1. Kayla, as an avid reader and someone who respects you, I was interested to see what you had to say about this topic. This is one that, though I am a Christian, I have been on the fence about. I have had this debate with people I know and they have not been able to say what you did without harshness and the connotation of judging. I think that makes all the difference. It is not that I agree with Brittany Maynard. But I’m not in her shoes. However, I think you said the most important thing: our body is not ours. Our body belongs to God. A situation like this would truly test you when you say, “Thy will be done”. It would be tough. But ultimately your suffering is part of God’s plan. His unique plan for YOUR life. And we have to realize that our job is not God’s job. Thank you for this.

  2. That whole ordeal bothered me a lot too, but I couldn’t really put into words -why-.
    I am so glad I could see this, read this, see what I think and feel vocalized (or written, whatever). Thank you.

  3. I feel like you just said exactly what I have been wanting to say about this particular subject, and you have said it well. I have so much respect for you for posting this and expressing your thoughts. Thank you for being brave enough to post this. XO

  4. Like you Kayla, I find it very hard to find fault with Brittany’s decision. In fact I have gone back and forth in my own mind about how I would feel about it for myself if or when something like this happens to me. But, I have appreciated very much your thoughts and reminders of the Savior’s part in all of this.. I would like to add a few of my thoughts… I think that those who are the survivors, the family and friends, inspite of the pain and sorrow we feel, do gain something by witnessing and sharing in this most sad of experiences. We gain a sense of humanity, of compassion, of appreciation for life; ours as well as others. We gain a testimony of the passing of the human spirit from mortal life to immortal life. The experience gives us reason to pause and ponder our own life and what our purpose is in life; and what we can and should be doing better with the time we have remaining. I think that witnessing the natural, sometimes “slower” process of dying gives us time to adjust to the loss of the loved one. And, as you have said, it leaves the final outcome up to God, which I believe is as it should be. And, he does not leave us, including the dying loved one, with nothing in return. Everyone receives blessings and tender mercies from the experience that will bring us closer to him….. Thanks for this outlet to express my feelings… I too have mourned for Brittany and until now really hadn’t seen a way to express myself about it…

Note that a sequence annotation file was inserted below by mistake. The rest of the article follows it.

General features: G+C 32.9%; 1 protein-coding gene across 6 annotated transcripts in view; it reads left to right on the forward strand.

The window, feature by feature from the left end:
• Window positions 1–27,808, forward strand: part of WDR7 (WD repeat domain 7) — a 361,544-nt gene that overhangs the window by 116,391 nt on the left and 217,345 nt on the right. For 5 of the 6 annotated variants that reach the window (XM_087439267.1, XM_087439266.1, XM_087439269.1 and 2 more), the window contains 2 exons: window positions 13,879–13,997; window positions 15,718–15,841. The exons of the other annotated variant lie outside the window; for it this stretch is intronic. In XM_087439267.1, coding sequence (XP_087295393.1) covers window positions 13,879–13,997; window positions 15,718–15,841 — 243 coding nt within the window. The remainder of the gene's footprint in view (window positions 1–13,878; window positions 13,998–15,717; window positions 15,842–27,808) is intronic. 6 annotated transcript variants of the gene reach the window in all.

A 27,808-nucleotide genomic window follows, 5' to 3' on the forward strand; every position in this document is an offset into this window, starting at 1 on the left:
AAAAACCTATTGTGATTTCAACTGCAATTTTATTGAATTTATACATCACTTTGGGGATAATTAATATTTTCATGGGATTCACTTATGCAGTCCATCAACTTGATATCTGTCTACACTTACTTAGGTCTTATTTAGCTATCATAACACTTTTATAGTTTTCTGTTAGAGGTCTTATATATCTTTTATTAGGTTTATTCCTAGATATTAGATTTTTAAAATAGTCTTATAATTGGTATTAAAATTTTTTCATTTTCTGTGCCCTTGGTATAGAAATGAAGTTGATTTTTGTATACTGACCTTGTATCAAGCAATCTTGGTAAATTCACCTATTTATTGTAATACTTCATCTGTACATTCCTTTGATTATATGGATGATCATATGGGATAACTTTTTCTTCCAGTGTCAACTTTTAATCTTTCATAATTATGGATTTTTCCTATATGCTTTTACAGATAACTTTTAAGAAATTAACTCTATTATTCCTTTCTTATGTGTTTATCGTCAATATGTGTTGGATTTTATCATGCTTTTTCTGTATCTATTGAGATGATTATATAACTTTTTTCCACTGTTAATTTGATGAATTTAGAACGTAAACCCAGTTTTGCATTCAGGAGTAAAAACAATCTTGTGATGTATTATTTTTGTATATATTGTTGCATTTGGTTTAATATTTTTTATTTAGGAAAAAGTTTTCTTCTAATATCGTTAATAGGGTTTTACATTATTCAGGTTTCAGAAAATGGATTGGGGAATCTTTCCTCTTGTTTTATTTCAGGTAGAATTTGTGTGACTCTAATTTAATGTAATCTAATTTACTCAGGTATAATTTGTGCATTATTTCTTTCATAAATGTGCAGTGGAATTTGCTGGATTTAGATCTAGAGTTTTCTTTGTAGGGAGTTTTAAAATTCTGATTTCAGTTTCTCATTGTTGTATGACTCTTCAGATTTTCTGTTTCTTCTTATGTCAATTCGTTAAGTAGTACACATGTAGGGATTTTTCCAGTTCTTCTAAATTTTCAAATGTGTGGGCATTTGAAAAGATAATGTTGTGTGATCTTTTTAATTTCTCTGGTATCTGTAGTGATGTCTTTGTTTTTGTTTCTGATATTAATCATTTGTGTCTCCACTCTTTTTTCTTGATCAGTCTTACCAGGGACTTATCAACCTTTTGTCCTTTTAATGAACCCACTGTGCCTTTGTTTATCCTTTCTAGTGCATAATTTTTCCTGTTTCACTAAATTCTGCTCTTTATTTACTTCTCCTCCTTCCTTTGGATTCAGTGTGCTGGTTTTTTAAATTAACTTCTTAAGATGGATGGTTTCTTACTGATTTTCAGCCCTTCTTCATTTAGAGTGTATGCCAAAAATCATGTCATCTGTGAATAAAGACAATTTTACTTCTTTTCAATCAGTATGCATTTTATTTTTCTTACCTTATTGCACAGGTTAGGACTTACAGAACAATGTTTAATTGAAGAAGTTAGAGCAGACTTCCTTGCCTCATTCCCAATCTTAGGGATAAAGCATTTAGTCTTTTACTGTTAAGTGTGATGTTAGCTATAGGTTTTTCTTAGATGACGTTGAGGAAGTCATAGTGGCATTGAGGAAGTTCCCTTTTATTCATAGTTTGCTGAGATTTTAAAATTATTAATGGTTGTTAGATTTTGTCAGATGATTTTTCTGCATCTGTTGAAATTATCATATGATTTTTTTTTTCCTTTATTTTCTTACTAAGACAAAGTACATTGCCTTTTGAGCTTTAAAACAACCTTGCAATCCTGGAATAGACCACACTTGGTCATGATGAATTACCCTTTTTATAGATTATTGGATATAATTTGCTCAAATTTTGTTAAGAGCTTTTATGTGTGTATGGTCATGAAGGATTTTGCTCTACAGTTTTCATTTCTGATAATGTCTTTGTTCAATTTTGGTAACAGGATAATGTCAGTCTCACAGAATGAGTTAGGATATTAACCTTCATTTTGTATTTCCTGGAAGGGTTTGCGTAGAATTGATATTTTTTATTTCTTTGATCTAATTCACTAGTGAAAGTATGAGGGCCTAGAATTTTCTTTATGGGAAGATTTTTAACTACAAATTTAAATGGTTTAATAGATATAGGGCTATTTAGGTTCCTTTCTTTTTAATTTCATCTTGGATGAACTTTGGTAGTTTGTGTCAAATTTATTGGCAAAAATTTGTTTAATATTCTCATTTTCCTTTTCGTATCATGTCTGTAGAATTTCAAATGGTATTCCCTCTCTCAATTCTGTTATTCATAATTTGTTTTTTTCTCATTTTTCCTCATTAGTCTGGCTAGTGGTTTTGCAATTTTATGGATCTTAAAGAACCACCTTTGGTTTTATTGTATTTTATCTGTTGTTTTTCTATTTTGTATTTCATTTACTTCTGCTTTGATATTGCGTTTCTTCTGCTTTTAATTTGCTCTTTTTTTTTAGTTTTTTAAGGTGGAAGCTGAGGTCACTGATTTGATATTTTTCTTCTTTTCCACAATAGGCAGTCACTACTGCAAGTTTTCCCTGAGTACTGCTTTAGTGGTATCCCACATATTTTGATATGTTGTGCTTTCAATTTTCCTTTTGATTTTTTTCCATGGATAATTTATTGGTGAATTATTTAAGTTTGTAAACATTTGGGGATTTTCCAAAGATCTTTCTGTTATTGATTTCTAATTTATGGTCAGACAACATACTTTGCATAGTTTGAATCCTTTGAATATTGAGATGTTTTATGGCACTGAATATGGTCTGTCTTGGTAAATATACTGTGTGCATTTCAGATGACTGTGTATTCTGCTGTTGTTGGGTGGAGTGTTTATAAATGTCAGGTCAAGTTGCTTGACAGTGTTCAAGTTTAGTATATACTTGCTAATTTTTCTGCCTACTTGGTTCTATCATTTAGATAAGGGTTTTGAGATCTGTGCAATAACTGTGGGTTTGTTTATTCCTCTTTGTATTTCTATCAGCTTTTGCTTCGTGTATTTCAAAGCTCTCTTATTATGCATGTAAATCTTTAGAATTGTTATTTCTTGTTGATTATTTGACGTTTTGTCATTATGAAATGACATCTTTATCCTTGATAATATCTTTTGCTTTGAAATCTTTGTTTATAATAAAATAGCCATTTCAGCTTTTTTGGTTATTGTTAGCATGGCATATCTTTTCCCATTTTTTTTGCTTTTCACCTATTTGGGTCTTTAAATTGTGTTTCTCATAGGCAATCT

5. Kayla, Well said, as always. This is such a troubling topic. You handled it with kindness and grace — with dignity, if you will. Thank you.

  6. Kayla, your words are well said and sensitive to (both) sides of the “Death With Dignity” issue. I also pray for Brittany’s family and for their great loss. Brittany was a beautiful young lady! Your dad (Gerald) was a wonderful man also, whom I loved, like I love you and your sister and mother. You’re my family! Keep up with the wonderful blog. You are a very gifted writer with a sensitive and kind heart! Love, uncle Larry